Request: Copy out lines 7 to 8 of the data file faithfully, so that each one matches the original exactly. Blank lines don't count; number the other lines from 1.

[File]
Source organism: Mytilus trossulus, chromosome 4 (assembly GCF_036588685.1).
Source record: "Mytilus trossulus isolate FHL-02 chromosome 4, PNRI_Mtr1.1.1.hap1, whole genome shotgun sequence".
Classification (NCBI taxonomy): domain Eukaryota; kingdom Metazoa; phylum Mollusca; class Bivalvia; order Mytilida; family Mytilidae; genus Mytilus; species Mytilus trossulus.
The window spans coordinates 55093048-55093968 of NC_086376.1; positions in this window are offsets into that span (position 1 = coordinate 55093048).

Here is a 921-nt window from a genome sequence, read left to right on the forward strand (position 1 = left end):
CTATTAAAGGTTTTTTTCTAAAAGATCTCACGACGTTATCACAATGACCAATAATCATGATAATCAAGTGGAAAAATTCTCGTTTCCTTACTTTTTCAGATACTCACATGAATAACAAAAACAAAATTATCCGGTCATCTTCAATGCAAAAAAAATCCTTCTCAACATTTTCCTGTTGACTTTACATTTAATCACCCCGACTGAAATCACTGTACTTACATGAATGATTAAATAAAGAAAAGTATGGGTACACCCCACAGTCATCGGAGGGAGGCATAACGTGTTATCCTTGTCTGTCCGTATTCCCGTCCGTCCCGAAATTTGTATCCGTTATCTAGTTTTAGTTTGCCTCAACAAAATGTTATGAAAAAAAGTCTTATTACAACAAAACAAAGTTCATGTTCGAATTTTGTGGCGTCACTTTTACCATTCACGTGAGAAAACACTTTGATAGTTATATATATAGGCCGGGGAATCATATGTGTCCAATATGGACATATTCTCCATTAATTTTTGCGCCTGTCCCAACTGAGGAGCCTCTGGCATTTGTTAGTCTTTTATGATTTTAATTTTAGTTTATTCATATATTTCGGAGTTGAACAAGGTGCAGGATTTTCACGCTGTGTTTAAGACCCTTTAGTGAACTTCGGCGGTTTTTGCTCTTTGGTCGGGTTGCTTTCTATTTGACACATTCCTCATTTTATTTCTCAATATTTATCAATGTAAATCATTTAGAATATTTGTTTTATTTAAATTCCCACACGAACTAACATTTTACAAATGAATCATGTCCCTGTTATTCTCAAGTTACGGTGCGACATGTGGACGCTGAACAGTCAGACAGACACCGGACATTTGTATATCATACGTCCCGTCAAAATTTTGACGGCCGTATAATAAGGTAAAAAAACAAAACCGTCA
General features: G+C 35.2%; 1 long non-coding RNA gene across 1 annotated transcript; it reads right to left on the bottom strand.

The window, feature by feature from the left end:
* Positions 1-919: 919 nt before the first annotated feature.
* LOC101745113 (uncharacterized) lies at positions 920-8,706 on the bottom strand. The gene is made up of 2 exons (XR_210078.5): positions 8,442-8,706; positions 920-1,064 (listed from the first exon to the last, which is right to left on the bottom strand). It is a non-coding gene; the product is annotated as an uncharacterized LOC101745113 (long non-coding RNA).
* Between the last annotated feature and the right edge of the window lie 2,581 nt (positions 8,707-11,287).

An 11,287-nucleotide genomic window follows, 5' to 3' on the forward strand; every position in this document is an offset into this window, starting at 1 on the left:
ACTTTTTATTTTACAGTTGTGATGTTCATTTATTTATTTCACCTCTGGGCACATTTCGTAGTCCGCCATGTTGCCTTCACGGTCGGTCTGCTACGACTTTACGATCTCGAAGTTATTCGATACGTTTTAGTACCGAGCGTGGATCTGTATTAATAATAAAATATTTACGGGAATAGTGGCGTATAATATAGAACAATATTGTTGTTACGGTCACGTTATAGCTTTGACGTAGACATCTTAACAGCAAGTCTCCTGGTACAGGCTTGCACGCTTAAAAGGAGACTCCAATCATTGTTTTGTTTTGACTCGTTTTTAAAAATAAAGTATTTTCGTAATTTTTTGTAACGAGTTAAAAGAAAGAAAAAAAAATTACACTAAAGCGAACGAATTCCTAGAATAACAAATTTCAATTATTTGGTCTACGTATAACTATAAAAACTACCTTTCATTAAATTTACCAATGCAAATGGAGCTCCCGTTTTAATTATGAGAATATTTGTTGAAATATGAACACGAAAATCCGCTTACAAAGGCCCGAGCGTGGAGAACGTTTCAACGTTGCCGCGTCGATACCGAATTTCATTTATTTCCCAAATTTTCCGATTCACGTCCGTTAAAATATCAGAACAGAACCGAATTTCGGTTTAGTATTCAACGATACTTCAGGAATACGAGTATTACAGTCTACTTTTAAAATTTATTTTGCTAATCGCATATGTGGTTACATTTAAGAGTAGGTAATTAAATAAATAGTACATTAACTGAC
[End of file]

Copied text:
General features: G+C 35.2%; 1 long non-coding RNA gene across 1 annotated transcript; it reads right to left on the bottom strand.

The window, feature by feature from the left end: